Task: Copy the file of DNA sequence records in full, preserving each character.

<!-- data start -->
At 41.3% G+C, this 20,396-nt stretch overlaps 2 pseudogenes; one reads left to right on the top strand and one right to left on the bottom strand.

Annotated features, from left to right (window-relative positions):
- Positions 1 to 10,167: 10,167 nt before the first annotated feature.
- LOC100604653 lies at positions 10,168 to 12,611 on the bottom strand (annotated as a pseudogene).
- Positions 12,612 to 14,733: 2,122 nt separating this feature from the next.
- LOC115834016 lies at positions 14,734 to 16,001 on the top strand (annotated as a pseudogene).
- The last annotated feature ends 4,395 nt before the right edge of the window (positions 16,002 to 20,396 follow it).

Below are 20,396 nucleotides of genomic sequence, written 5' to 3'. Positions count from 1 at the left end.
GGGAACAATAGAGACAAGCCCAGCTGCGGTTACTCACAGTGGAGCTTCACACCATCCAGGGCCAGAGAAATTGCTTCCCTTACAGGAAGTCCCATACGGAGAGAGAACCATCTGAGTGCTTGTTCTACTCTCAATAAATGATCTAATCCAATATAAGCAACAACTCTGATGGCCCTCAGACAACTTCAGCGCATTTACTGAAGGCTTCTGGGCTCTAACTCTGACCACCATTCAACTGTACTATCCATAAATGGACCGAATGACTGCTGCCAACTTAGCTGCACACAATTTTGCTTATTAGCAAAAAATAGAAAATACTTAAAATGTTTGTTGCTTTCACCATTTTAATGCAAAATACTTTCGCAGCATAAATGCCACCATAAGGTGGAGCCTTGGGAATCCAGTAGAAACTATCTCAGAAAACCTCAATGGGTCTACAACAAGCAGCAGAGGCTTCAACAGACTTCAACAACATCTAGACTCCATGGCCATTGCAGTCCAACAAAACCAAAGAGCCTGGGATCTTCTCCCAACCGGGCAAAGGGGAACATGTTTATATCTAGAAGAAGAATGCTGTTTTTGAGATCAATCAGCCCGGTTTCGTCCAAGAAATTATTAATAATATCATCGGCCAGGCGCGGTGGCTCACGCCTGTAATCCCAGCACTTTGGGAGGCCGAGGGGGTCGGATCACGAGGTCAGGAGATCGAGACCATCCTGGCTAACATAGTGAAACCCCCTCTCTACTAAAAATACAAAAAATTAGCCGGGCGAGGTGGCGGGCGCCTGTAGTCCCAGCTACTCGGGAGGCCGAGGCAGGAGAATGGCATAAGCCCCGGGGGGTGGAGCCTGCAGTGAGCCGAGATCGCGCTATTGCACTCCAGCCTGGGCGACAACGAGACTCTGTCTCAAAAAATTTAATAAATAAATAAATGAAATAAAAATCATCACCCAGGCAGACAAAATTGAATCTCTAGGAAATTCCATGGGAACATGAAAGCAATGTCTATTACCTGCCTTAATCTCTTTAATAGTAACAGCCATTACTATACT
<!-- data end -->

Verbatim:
At 41.3% G+C, this 20,396-nt stretch overlaps 2 pseudogenes; one reads left to right on the top strand and one right to left on the bottom strand.

Annotated features, from left to right (window-relative positions):
- Positions 1 to 10,167: 10,167 nt before the first annotated feature.
- LOC100604653 lies at positions 10,168 to 12,611 on the bottom strand (annotated as a pseudogene).
- Positions 12,612 to 14,733: 2,122 nt separating this feature from the next.
- LOC115834016 lies at positions 14,734 to 16,001 on the top strand (annotated as a pseudogene).
- The last annotated feature ends 4,395 nt before the right edge of the window (positions 16,002 to 20,396 follow it).

Below are 20,396 nucleotides of genomic sequence, written 5' to 3'. Positions count from 1 at the left end.
GGGAACAATAGAGACAAGCCCAGCTGCGGTTACTCACAGTGGAGCTTCACACCATCCAGGGCCAGAGAAATTGCTTCCCTTACAGGAAGTCCCATACGGAGAGAGAACCATCTGAGTGCTTGTTCTACTCTCAATAAATGATCTAATCCAATATAAGCAACAACTCTGATGGCCCTCAGACAACTTCAGCGCATTTACTGAAGGCTTCTGGGCTCTAACTCTGACCACCATTCAACTGTACTATCCATAAATGGACCGAATGACTGCTGCCAACTTAGCTGCACACAATTTTGCTTATTAGCAAAAAATAGAAAATACTTAAAATGTTTGTTGCTTTCACCATTTTAATGCAAAATACTTTCGCAGCATAAATGCCACCATAAGGTGGAGCCTTGGGAATCCAGTAGAAACTATCTCAGAAAACCTCAATGGGTCTACAACAAGCAGCAGAGGCTTCAACAGACTTCAACAACATCTAGACTCCATGGCCATTGCAGTCCAACAAAACCAAAGAGCCTGGGATCTTCTCCCAACCGGGCAAAGGGGAACATGTTTATATCTAGAAGAAGAATGCTGTTTTTGAGATCAATCAGCCCGGTTTCGTCCAAGAAATTATTAATAATATCATCGGCCAGGCGCGGTGGCTCACGCCTGTAATCCCAGCACTTTGGGAGGCCGAGGGGGTCGGATCACGAGGTCAGGAGATCGAGACCATCCTGGCTAACATAGTGAAACCCCCTCTCTACTAAAAATACAAAAAATTAGCCGGGCGAGGTGGCGGGCGCCTGTAGTCCCAGCTACTCGGGAGGCCGAGGCAGGAGAATGGCATAAGCCCCGGGGGGTGGAGCCTGCAGTGAGCCGAGATCGCGCTATTGCACTCCAGCCTGGGCGACAACGAGACTCTGTCTCAAAAAATTTAATAAATAAATAAATGAAATAAAAATCATCACCCAGGCAGACAAAATTGAATCTCTAGGAAATTCCATGGGAACATGAAAGCAATGTCTATTACCTGCCTTAATCTCTTTAATAGTAACAGCCATTACTATACT